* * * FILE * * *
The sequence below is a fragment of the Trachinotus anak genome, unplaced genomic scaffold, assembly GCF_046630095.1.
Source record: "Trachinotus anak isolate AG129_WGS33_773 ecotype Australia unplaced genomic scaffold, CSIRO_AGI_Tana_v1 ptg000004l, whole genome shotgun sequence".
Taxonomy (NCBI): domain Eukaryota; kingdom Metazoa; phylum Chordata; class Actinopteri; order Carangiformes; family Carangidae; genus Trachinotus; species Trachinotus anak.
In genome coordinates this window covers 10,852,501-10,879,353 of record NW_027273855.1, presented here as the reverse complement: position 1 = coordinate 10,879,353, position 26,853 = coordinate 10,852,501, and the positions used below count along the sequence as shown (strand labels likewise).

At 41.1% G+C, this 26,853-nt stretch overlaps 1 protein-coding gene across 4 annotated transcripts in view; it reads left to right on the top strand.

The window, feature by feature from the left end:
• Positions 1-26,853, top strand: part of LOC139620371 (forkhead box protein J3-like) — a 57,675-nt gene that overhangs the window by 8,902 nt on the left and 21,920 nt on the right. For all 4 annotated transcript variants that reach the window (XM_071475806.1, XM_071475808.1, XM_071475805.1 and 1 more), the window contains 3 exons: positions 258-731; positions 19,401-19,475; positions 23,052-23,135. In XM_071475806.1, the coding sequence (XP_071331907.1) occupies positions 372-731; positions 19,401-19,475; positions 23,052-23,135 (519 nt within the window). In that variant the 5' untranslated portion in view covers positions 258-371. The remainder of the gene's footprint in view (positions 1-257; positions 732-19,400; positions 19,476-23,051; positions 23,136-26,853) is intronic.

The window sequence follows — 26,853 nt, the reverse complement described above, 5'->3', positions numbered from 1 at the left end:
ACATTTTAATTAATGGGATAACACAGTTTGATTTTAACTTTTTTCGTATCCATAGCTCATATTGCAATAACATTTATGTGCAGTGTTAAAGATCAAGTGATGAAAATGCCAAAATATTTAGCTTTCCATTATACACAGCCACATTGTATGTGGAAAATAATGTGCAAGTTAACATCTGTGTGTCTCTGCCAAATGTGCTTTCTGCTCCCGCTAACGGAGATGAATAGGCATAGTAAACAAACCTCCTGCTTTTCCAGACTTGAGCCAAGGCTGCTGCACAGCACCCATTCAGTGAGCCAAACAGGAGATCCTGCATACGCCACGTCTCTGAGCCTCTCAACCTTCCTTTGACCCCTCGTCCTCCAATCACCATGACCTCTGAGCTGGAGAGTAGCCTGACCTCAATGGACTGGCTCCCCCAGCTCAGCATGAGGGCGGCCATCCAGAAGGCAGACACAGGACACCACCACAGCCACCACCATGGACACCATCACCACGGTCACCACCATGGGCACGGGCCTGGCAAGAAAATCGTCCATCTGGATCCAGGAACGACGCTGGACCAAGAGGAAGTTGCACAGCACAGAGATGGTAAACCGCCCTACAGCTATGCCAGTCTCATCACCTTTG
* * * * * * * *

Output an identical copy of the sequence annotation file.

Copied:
The sequence below is a fragment of the Trachinotus anak genome, unplaced genomic scaffold, assembly GCF_046630095.1.
Source record: "Trachinotus anak isolate AG129_WGS33_773 ecotype Australia unplaced genomic scaffold, CSIRO_AGI_Tana_v1 ptg000004l, whole genome shotgun sequence".
Taxonomy (NCBI): domain Eukaryota; kingdom Metazoa; phylum Chordata; class Actinopteri; order Carangiformes; family Carangidae; genus Trachinotus; species Trachinotus anak.
In genome coordinates this window covers 10,852,501-10,879,353 of record NW_027273855.1, presented here as the reverse complement: position 1 = coordinate 10,879,353, position 26,853 = coordinate 10,852,501, and the positions used below count along the sequence as shown (strand labels likewise).

At 41.1% G+C, this 26,853-nt stretch overlaps 1 protein-coding gene across 4 annotated transcripts in view; it reads left to right on the top strand.

The window, feature by feature from the left end:
• Positions 1-26,853, top strand: part of LOC139620371 (forkhead box protein J3-like) — a 57,675-nt gene that overhangs the window by 8,902 nt on the left and 21,920 nt on the right. For all 4 annotated transcript variants that reach the window (XM_071475806.1, XM_071475808.1, XM_071475805.1 and 1 more), the window contains 3 exons: positions 258-731; positions 19,401-19,475; positions 23,052-23,135. In XM_071475806.1, the coding sequence (XP_071331907.1) occupies positions 372-731; positions 19,401-19,475; positions 23,052-23,135 (519 nt within the window). In that variant the 5' untranslated portion in view covers positions 258-371. The remainder of the gene's footprint in view (positions 1-257; positions 732-19,400; positions 19,476-23,051; positions 23,136-26,853) is intronic.

The window sequence follows — 26,853 nt, the reverse complement described above, 5'->3', positions numbered from 1 at the left end:
ACATTTTAATTAATGGGATAACACAGTTTGATTTTAACTTTTTTCGTATCCATAGCTCATATTGCAATAACATTTATGTGCAGTGTTAAAGATCAAGTGATGAAAATGCCAAAATATTTAGCTTTCCATTATACACAGCCACATTGTATGTGGAAAATAATGTGCAAGTTAACATCTGTGTGTCTCTGCCAAATGTGCTTTCTGCTCCCGCTAACGGAGATGAATAGGCATAGTAAACAAACCTCCTGCTTTTCCAGACTTGAGCCAAGGCTGCTGCACAGCACCCATTCAGTGAGCCAAACAGGAGATCCTGCATACGCCACGTCTCTGAGCCTCTCAACCTTCCTTTGACCCCTCGTCCTCCAATCACCATGACCTCTGAGCTGGAGAGTAGCCTGACCTCAATGGACTGGCTCCCCCAGCTCAGCATGAGGGCGGCCATCCAGAAGGCAGACACAGGACACCACCACAGCCACCACCATGGACACCATCACCACGGTCACCACCATGGGCACGGGCCTGGCAAGAAAATCGTCCATCTGGATCCAGGAACGACGCTGGACCAAGAGGAAGTTGCACAGCACAGAGATGGTAAACCGCCCTACAGCTATGCCAGTCTCATCACCTTTG